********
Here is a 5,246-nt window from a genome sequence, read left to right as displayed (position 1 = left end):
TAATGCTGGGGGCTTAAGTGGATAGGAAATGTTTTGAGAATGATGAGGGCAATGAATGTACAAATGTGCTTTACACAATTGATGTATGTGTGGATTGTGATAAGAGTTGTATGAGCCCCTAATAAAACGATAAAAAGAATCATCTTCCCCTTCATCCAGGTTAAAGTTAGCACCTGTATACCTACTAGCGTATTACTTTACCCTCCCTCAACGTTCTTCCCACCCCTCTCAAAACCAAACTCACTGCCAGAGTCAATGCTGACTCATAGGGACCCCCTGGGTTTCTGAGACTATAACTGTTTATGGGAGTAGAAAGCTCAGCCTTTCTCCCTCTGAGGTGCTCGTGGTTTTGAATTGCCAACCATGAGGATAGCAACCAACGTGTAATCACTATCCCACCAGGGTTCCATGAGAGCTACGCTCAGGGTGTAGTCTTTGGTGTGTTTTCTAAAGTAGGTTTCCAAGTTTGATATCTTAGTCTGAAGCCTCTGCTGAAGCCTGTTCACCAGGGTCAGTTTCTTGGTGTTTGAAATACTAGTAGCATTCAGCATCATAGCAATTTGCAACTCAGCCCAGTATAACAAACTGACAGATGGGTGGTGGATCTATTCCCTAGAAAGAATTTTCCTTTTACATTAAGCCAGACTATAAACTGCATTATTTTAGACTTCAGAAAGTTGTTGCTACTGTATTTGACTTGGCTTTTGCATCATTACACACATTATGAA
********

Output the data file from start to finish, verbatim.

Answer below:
Here is a 5,246-nt window from a genome sequence, read left to right as displayed (position 1 = left end):
TAATGCTGGGGGCTTAAGTGGATAGGAAATGTTTTGAGAATGATGAGGGCAATGAATGTACAAATGTGCTTTACACAATTGATGTATGTGTGGATTGTGATAAGAGTTGTATGAGCCCCTAATAAAACGATAAAAAGAATCATCTTCCCCTTCATCCAGGTTAAAGTTAGCACCTGTATACCTACTAGCGTATTACTTTACCCTCCCTCAACGTTCTTCCCACCCCTCTCAAAACCAAACTCACTGCCAGAGTCAATGCTGACTCATAGGGACCCCCTGGGTTTCTGAGACTATAACTGTTTATGGGAGTAGAAAGCTCAGCCTTTCTCCCTCTGAGGTGCTCGTGGTTTTGAATTGCCAACCATGAGGATAGCAACCAACGTGTAATCACTATCCCACCAGGGTTCCATGAGAGCTACGCTCAGGGTGTAGTCTTTGGTGTGTTTTCTAAAGTAGGTTTCCAAGTTTGATATCTTAGTCTGAAGCCTCTGCTGAAGCCTGTTCACCAGGGTCAGTTTCTTGGTGTTTGAAATACTAGTAGCATTCAGCATCATAGCAATTTGCAACTCAGCCCAGTATAACAAACTGACAGATGGGTGGTGGATCTATTCCCTAGAAAGAATTTTCCTTTTACATTAAGCCAGACTATAAACTGCATTATTTTAGACTTCAGAAAGTTGTTGCTACTGTATTTGACTTGGCTTTTGCATCATTACACACATTATGAA